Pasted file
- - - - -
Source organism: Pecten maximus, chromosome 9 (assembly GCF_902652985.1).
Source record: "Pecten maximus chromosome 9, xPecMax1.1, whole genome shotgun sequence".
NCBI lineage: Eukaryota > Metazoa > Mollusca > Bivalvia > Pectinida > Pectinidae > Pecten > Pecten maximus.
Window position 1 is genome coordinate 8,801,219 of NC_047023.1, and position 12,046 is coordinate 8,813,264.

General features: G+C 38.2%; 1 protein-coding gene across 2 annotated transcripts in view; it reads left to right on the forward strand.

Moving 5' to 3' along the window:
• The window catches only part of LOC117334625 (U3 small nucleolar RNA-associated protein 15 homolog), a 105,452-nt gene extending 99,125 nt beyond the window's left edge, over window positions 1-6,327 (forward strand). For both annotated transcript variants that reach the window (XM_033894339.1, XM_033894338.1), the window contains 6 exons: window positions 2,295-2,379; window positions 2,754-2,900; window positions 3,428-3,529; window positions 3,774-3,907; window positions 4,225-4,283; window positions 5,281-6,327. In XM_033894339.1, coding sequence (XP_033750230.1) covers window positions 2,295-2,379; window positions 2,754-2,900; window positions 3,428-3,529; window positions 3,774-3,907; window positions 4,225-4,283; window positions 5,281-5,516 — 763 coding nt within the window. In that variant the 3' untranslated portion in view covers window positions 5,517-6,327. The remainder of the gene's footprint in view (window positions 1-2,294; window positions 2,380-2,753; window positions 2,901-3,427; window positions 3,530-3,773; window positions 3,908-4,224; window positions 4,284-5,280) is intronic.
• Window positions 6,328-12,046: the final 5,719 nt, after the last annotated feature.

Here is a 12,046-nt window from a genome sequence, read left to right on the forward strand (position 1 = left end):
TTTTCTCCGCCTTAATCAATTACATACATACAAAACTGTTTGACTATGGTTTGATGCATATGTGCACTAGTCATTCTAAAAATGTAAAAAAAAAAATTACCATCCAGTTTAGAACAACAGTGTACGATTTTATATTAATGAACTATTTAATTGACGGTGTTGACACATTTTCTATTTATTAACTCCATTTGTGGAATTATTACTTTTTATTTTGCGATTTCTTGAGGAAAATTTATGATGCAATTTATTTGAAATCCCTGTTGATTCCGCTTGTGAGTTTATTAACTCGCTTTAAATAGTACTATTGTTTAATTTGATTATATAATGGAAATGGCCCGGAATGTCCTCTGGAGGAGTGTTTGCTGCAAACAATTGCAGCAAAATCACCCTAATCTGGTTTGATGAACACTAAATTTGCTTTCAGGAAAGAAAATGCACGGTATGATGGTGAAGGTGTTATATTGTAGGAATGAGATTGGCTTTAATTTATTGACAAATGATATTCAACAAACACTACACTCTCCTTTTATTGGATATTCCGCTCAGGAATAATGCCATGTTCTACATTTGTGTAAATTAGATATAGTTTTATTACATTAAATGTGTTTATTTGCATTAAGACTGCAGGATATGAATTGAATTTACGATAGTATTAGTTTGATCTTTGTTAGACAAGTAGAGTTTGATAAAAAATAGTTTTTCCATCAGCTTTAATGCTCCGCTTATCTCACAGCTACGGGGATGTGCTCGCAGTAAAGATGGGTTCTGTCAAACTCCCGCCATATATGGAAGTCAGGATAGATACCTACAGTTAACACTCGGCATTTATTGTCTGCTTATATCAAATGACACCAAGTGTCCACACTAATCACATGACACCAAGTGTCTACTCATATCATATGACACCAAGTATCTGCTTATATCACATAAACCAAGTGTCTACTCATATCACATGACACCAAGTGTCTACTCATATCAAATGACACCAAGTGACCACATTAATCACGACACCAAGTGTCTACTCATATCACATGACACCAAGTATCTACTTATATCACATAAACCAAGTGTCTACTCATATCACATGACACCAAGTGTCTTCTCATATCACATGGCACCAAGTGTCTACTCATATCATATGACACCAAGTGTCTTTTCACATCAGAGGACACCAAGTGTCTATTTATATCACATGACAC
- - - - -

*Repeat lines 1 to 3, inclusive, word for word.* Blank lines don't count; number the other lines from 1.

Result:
Source organism: Pecten maximus, chromosome 9 (assembly GCF_902652985.1).
Source record: "Pecten maximus chromosome 9, xPecMax1.1, whole genome shotgun sequence".
NCBI lineage: Eukaryota > Metazoa > Mollusca > Bivalvia > Pectinida > Pectinidae > Pecten > Pecten maximus.